Jariel’s favorite spots to climb are Hueco Tanks in Texas and Red Rocks in Nevada. 

“The rock quality and features are incredible, and the locations are also picturesque,” Jariel said. “I also enjoy fun day trips to local areas like Great Falls and Carderock on the Potomac River when I can. While indoor competitions can be fun, I love the outdoor aspect of climbing.” 

The Blue Ridgers

Photographers, @theblueridgers

In 2017, a group of young photographers came together to create The Blue Ridgers. Together, this collective of photographers seeks to showcase the beauty of the Southeastern United States by connecting with young artists from the Smoky Mountains to the foothills of Appalachia. 

This group is comprised of 9 young photographers, including Dalton Perry, 29, and Hung Ta, 22. Although Perry and Ta, have only known each other since 2017, they share a bond through their mutual passion for capturing the beauty of the outdoors. 

Perry’s career in photography stems from his appreciation for travel and adventure. In 2016, Perry decided to buy his first camera before taking a trip out West to visit a few national parks.

“I wanted to get involved with photography for the sole reason that my wife and I love to travel,” Perry said. 

Knowing only the basic information about photography and cameras, Perry taught himself how to use manual mode. As he got more into photography, he started connecting with other photographers through Instagram, including Ta. 

Ta moved from Vietnam to Boone, North Carolina, ten years ago, later attending Appalachian State University. He fell into the photography business because he wanted to show his family the beauty of Boone.

“The majority of my family still lives in Vietnam and may never have the opportunity to travel here,” Ta said. 

Perry, Ta, and other area photographers began going on hiking and photography trips together. In 2017, they formed The Blue Ridgers on Instagram. 

They host meet-ups to form relationships between like-minded photographers. In the long run, The Blue Ridgers hope to collaborate with local businesses, tourism boards, and outdoor apparel companies to promote the region and the outdoors. 

Both of these photographers’ careers have been deeply impacted by their relationship with the outdoors. For Perry, his career has allowed him to experience the beauty of hiking, traveling, and experiencing other cultures while deepening his desire to do his part in caring for the earth. 

Ta is grateful for the friendships that he has gained through his career.

“They continue to inspire me every day to spend more time outside and to respect our environment, wherever we may be,” Ta said. 

Luke Paulson photo by Justin Keefe

Luke Paulson, 27

Ultra Runner/Sustainable Chef

Luke Paulson never expected ultra running to become an essential component of his lifestyle.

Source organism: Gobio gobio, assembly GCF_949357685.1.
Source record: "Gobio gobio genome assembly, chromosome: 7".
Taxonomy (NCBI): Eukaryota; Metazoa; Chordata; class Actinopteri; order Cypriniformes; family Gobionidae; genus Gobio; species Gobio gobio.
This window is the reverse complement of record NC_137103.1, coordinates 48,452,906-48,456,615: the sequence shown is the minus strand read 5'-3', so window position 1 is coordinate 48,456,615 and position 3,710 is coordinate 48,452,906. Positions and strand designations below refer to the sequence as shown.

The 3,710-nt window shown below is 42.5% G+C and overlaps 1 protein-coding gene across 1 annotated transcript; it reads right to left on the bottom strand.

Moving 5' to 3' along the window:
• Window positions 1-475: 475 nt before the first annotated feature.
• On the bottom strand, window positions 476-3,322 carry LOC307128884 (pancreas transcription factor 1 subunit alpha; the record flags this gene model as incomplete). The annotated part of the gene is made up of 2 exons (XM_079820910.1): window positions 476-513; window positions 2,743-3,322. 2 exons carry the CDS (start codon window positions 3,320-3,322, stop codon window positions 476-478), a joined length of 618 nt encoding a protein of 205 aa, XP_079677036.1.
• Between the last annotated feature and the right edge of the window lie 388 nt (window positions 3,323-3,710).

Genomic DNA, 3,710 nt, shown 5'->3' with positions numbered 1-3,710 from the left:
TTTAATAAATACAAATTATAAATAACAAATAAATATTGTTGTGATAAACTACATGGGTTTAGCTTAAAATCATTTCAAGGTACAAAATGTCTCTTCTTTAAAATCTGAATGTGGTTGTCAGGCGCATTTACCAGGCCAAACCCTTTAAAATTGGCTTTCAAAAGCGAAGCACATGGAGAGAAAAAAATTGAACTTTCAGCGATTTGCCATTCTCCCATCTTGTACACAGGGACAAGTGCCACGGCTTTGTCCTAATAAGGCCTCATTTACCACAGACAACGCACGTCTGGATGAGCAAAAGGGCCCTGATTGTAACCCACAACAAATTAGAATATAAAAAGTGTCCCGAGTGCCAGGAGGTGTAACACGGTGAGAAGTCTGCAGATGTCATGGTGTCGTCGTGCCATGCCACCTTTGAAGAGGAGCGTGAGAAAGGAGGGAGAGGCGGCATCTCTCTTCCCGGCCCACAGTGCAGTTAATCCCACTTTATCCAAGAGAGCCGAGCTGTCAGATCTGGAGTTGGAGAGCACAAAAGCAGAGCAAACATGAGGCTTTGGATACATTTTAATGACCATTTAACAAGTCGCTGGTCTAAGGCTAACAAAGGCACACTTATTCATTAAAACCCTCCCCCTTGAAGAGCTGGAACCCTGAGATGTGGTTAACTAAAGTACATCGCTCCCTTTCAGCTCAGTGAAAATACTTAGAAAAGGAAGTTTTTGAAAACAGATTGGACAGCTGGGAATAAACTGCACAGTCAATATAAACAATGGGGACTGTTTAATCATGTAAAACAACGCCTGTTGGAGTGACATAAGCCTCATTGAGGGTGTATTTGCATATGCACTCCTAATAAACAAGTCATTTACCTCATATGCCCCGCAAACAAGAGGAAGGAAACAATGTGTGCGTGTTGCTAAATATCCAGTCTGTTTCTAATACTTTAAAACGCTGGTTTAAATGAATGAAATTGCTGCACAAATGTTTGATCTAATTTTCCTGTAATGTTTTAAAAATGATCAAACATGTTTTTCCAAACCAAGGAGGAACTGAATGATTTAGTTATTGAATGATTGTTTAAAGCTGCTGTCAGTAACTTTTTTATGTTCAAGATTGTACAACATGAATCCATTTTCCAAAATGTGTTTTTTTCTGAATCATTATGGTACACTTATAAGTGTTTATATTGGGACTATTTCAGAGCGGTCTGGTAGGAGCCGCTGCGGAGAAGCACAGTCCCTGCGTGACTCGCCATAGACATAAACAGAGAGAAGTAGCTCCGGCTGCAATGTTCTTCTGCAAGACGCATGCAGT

While he competed in shorter races, it wasn’t until he spontaneously signed up for the Lookout Mountain 50 Mile race in Chattanooga, Tennessee in 2017 that he attempted an ultra race.

Ten races later, the sport has become one of his top priorities. Of those races, Paulson has placed either first or second in every single one, including a first-place finish at the 2019 Mt. Mitchell Challenge with a time of four hours and 29 minutes.

Paulson first began his running career in middle school after joining his cross-country team in 6th grade. 

“I have always loved the outdoors and running on trails,” Paulson said. 

Depending on what phase of training he’s in, Paulson tends to run anywhere between 80 to 115 miles a week. Typically, he saves his long run for Sundays, which can range anywhere between 16 to 36 miles. 

While racing, Paulson is able to use his competitive personality as a tool for self-motivation. But that competitiveness can only take him so far in a race. 

“At that point, all my thoughts pretty much go straight towards literally just finishing the race,” Paulson said. “I like to remind myself that the pain is only temporary. I sometimes also think back to all the training that I have put in in preparation for the race, which serves as a reminder of what I know is possible.” 

When Paulson is not on the trail, he is working as a sustainable chef at Rhubarb, a restaurant in the heart of downtown Asheville. The restaurant serves local dishes, supporting the farmers of Western North Carolina. He seeks to minimize his impact on the environment through buying meat and produce that is grown in the least destructive way as possible. 

 “One of the best things you can do is to eat lower on the food chain,” Paulson said. 

He began his career in the food industry during college, working at commercial kitchens near Colorado College. Since then, he has spent time at various establishments.

Paulson’s interest in sustainable food grows from his love for the natural world.

“Growing food, living a healthy lifestyle, and cooking all come together to help form my interest in sustainable food,” Paulson said. 

Want to cook the best things possible? 

“Use locally-sourced ingredients whenever possible and make sure they are in season,” Paulson said. 

The Asheville community has provided Paulson with the perfect environment to grow his passion for both running and sustainability. Looking forward, Paulson is training for the Shut-In Ridge Trail Run in Asheville and the JFK 50 Mile in Maryland, both taking place this fall.